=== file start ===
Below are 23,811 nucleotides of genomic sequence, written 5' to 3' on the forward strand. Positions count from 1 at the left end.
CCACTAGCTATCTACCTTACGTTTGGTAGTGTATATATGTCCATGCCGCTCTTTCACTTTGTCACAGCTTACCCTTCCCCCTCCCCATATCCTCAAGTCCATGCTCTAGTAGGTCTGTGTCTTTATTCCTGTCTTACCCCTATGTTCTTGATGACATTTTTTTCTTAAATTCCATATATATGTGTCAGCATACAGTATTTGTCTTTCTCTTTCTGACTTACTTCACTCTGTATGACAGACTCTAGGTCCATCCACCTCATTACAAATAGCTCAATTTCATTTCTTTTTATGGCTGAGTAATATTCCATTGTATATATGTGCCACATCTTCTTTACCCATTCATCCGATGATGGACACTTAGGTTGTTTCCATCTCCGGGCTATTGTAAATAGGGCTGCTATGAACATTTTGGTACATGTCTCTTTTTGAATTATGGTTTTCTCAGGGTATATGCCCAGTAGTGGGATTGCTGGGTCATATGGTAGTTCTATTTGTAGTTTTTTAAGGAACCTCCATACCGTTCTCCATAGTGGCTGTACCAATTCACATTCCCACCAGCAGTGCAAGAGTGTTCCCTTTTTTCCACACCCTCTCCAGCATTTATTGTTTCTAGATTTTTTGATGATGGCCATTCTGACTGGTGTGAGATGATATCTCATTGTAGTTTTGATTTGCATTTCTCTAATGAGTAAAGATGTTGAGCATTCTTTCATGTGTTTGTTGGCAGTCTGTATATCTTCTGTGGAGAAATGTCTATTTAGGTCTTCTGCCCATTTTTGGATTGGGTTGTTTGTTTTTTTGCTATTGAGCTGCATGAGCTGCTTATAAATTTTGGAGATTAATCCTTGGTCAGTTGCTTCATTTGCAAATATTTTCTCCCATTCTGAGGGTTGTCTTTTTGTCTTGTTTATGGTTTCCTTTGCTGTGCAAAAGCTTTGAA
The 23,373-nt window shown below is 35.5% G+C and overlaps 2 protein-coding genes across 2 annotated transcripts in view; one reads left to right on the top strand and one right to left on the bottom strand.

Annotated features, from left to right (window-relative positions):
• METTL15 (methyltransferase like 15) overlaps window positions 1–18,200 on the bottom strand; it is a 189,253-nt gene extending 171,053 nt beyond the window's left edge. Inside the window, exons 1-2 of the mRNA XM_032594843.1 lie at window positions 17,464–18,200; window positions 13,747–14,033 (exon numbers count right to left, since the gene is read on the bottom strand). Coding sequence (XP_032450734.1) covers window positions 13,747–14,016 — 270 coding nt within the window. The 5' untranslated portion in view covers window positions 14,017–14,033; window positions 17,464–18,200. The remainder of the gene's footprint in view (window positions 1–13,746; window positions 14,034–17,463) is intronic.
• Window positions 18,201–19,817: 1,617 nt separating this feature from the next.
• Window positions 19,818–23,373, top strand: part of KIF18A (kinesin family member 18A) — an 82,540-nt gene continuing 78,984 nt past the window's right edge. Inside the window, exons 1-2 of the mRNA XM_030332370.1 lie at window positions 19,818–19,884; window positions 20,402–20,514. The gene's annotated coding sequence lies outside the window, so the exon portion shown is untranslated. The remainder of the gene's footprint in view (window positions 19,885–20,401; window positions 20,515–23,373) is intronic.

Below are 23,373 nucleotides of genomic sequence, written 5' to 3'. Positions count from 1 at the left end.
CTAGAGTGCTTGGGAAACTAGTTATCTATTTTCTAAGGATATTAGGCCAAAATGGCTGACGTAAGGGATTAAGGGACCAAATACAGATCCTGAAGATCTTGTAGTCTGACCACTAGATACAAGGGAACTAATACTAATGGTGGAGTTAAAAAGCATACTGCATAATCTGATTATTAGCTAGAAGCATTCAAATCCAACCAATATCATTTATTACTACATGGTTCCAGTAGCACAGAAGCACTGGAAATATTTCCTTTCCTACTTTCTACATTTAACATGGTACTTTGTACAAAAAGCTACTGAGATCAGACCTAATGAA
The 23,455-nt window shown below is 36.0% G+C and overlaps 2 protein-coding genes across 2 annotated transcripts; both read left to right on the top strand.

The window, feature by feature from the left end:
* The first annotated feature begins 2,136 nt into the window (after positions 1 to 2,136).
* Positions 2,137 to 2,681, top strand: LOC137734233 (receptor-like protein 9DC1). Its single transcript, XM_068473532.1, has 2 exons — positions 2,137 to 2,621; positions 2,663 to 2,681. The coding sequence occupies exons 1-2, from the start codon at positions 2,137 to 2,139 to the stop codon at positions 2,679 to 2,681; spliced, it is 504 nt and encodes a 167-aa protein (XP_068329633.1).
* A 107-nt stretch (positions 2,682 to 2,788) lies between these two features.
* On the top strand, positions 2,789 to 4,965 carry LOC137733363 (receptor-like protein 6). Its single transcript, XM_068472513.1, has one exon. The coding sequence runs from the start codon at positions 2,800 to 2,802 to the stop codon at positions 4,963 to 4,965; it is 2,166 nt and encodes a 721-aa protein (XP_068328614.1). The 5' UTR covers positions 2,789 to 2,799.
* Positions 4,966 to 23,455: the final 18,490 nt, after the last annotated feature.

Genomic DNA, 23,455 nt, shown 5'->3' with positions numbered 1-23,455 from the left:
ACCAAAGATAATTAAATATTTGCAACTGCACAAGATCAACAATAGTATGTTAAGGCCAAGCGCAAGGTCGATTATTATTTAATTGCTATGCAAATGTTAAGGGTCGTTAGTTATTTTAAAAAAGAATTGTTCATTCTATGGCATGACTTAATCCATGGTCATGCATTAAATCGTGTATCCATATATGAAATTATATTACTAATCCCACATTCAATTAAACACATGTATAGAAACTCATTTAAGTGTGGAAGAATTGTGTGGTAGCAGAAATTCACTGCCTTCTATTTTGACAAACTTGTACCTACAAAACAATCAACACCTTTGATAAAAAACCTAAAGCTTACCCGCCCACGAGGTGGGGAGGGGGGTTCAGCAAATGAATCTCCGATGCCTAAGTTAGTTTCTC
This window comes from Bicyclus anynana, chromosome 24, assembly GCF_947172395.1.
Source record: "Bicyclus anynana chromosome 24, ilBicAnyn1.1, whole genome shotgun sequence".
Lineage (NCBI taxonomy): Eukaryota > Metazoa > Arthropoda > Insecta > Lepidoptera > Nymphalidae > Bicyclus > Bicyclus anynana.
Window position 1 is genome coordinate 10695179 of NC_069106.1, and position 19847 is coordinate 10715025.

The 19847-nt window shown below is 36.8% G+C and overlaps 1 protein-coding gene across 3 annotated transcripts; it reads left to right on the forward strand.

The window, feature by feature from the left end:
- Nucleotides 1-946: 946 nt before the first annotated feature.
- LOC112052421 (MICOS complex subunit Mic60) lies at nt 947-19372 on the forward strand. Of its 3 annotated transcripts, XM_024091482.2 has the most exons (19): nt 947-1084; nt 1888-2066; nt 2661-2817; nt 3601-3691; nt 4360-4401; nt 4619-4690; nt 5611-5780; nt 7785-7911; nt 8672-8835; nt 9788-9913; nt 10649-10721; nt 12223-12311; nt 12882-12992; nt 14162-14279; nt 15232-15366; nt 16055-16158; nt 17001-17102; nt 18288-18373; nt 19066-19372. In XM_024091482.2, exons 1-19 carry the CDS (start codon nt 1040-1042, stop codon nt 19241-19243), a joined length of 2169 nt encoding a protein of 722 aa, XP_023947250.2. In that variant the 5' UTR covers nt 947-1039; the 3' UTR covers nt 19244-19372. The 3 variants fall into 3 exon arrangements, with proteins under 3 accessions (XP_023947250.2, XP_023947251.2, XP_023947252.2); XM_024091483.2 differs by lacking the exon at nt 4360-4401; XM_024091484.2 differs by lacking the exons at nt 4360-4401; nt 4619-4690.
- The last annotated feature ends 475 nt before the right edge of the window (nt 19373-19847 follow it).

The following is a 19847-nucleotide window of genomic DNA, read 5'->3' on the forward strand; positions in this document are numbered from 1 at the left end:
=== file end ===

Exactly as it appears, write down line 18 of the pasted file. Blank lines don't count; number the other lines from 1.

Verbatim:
ACCAAAGATAATTAAATATTTGCAACTGCACAAGATCAACAATAGTATGTTAAGGCCAAGCGCAAGGTCGATTATTATTTAATTGCTATGCAAATGTTAAGGGTCGTTAGTTATTTTAAAAAAGAATTGTTCATTCTATGGCATGACTTAATCCATGGTCATGCATTAAATCGTGTATCCATATATGAAATTATATTACTAATCCCACATTCAATTAAACACATGTATAGAAACTCATTTAAGTGTGGAAGAATTGTGTGGTAGCAGAAATTCACTGCCTTCTATTTTGACAAACTTGTACCTACAAAACAATCAACACCTTTGATAAAAAACCTAAAGCTTACCCGCCCACGAGGTGGGGAGGGGGGTTCAGCAAATGAATCTCCGATGCCTAAGTTAGTTTCTC